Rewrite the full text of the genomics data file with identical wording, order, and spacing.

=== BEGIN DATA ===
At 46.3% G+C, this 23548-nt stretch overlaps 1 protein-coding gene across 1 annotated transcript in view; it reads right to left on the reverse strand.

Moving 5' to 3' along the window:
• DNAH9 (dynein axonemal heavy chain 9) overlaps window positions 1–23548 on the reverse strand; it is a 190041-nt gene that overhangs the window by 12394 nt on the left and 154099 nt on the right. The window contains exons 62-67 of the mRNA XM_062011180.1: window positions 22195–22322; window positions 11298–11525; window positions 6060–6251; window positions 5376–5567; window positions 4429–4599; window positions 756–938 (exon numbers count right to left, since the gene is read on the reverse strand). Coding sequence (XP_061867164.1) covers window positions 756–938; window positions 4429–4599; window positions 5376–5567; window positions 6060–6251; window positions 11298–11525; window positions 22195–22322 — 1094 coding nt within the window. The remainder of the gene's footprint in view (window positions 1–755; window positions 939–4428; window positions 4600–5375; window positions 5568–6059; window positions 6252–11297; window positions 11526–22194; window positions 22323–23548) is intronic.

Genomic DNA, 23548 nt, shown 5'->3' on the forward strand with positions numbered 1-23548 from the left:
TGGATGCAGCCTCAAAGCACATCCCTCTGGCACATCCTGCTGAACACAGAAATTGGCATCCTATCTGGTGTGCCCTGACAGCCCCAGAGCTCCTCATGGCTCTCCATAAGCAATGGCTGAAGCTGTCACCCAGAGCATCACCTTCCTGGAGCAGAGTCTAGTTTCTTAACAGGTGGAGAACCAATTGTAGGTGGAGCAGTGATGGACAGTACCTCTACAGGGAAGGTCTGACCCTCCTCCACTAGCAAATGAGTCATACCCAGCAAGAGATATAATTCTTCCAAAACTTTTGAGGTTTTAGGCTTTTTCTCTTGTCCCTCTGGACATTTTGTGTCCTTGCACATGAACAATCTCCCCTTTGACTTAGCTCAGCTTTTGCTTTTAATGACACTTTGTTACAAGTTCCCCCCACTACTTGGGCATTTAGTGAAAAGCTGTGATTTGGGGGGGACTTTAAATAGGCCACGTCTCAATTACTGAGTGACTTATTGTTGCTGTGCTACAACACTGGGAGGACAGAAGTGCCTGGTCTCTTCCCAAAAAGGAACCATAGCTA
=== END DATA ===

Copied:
At 46.3% G+C, this 23548-nt stretch overlaps 1 protein-coding gene across 1 annotated transcript in view; it reads right to left on the reverse strand.

Moving 5' to 3' along the window:
• DNAH9 (dynein axonemal heavy chain 9) overlaps window positions 1–23548 on the reverse strand; it is a 190041-nt gene that overhangs the window by 12394 nt on the left and 154099 nt on the right. The window contains exons 62-67 of the mRNA XM_062011180.1: window positions 22195–22322; window positions 11298–11525; window positions 6060–6251; window positions 5376–5567; window positions 4429–4599; window positions 756–938 (exon numbers count right to left, since the gene is read on the reverse strand). Coding sequence (XP_061867164.1) covers window positions 756–938; window positions 4429–4599; window positions 5376–5567; window positions 6060–6251; window positions 11298–11525; window positions 22195–22322 — 1094 coding nt within the window. The remainder of the gene's footprint in view (window positions 1–755; window positions 939–4428; window positions 4600–5375; window positions 5568–6059; window positions 6252–11297; window positions 11526–22194; window positions 22323–23548) is intronic.

Genomic DNA, 23548 nt, shown 5'->3' on the forward strand with positions numbered 1-23548 from the left:
TGGATGCAGCCTCAAAGCACATCCCTCTGGCACATCCTGCTGAACACAGAAATTGGCATCCTATCTGGTGTGCCCTGACAGCCCCAGAGCTCCTCATGGCTCTCCATAAGCAATGGCTGAAGCTGTCACCCAGAGCATCACCTTCCTGGAGCAGAGTCTAGTTTCTTAACAGGTGGAGAACCAATTGTAGGTGGAGCAGTGATGGACAGTACCTCTACAGGGAAGGTCTGACCCTCCTCCACTAGCAAATGAGTCATACCCAGCAAGAGATATAATTCTTCCAAAACTTTTGAGGTTTTAGGCTTTTTCTCTTGTCCCTCTGGACATTTTGTGTCCTTGCACATGAACAATCTCCCCTTTGACTTAGCTCAGCTTTTGCTTTTAATGACACTTTGTTACAAGTTCCCCCCACTACTTGGGCATTTAGTGAAAAGCTGTGATTTGGGGGGGACTTTAAATAGGCCACGTCTCAATTACTGAGTGACTTATTGTTGCTGTGCTACAACACTGGGAGGACAGAAGTGCCTGGTCTCTTCCCAAAAAGGAACCATAGCTA